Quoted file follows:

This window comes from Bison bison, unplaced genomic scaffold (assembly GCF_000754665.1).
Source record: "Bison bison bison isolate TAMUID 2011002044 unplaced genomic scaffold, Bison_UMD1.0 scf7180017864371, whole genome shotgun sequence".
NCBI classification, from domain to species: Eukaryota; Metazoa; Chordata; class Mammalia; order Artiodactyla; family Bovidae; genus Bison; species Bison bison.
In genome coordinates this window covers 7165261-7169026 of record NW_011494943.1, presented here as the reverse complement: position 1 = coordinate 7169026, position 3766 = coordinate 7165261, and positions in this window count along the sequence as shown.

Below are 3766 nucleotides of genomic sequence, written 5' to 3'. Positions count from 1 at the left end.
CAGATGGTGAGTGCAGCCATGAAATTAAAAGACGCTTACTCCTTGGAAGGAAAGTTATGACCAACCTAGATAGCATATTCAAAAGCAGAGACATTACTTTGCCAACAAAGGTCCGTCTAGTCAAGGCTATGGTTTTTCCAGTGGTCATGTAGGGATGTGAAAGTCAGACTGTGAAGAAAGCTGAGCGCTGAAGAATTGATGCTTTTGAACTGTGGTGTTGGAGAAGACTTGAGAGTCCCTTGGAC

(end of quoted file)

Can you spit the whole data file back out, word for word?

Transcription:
This window comes from Bison bison, unplaced genomic scaffold (assembly GCF_000754665.1).
Source record: "Bison bison bison isolate TAMUID 2011002044 unplaced genomic scaffold, Bison_UMD1.0 scf7180017864371, whole genome shotgun sequence".
NCBI classification, from domain to species: Eukaryota; Metazoa; Chordata; class Mammalia; order Artiodactyla; family Bovidae; genus Bison; species Bison bison.
In genome coordinates this window covers 7165261-7169026 of record NW_011494943.1, presented here as the reverse complement: position 1 = coordinate 7169026, position 3766 = coordinate 7165261, and positions in this window count along the sequence as shown.

Below are 3766 nucleotides of genomic sequence, written 5' to 3'. Positions count from 1 at the left end.
CAGATGGTGAGTGCAGCCATGAAATTAAAAGACGCTTACTCCTTGGAAGGAAAGTTATGACCAACCTAGATAGCATATTCAAAAGCAGAGACATTACTTTGCCAACAAAGGTCCGTCTAGTCAAGGCTATGGTTTTTCCAGTGGTCATGTAGGGATGTGAAAGTCAGACTGTGAAGAAAGCTGAGCGCTGAAGAATTGATGCTTTTGAACTGTGGTGTTGGAGAAGACTTGAGAGTCCCTTGGAC